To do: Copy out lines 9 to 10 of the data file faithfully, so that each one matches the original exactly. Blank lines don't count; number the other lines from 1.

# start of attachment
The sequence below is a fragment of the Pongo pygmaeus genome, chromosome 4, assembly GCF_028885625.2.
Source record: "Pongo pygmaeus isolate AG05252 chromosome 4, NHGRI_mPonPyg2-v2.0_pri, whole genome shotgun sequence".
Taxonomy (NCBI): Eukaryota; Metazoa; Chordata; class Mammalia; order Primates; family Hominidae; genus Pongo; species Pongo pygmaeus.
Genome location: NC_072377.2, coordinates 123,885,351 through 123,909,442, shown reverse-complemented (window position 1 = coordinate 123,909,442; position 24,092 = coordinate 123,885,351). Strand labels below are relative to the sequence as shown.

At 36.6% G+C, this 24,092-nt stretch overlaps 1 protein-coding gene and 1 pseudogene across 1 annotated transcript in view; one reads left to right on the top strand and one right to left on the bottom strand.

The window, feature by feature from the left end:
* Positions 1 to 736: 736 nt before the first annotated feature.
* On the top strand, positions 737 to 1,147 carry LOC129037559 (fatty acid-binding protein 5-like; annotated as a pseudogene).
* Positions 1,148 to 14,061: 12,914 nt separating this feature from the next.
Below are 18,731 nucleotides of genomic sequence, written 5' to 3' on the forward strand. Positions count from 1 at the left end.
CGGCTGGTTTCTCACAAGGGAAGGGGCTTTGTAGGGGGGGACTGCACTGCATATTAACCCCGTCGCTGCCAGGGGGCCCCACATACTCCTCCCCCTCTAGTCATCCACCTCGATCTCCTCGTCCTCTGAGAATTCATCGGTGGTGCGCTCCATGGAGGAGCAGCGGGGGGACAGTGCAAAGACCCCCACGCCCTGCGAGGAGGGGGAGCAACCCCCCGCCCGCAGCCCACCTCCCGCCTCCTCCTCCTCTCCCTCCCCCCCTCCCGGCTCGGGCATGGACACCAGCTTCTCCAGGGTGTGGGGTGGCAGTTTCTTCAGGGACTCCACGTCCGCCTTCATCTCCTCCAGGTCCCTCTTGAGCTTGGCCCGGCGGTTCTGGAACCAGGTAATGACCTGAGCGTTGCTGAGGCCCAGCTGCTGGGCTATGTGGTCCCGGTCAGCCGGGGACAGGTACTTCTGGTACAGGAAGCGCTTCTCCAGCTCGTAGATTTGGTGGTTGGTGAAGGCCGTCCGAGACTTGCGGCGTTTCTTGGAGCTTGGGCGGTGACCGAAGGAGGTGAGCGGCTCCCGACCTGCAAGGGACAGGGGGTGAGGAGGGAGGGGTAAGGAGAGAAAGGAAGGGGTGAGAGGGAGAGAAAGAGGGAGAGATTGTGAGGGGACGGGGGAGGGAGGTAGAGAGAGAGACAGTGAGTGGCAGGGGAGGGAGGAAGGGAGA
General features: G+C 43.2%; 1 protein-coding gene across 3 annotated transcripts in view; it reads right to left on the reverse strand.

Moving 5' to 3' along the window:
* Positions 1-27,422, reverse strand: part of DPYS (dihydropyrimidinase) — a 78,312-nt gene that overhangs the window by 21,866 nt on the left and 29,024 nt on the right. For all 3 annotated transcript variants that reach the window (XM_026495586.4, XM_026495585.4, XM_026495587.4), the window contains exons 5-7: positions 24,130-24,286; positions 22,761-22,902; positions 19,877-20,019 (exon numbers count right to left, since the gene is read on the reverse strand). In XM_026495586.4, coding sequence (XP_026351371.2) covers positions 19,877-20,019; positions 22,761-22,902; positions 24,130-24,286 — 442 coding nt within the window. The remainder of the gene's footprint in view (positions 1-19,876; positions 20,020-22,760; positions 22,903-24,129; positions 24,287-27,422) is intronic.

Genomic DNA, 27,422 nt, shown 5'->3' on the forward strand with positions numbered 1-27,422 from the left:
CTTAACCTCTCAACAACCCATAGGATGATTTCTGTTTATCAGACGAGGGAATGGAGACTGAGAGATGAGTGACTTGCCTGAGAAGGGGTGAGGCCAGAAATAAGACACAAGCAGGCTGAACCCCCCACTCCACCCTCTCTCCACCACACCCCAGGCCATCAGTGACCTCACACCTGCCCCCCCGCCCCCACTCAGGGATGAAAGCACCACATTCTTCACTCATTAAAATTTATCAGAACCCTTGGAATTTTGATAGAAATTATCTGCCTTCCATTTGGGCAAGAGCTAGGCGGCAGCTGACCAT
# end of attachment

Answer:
* Positions 1,148 to 14,061: 12,914 nt separating this feature from the next.
Below are 18,731 nucleotides of genomic sequence, written 5' to 3' on the forward strand. Positions count from 1 at the left end.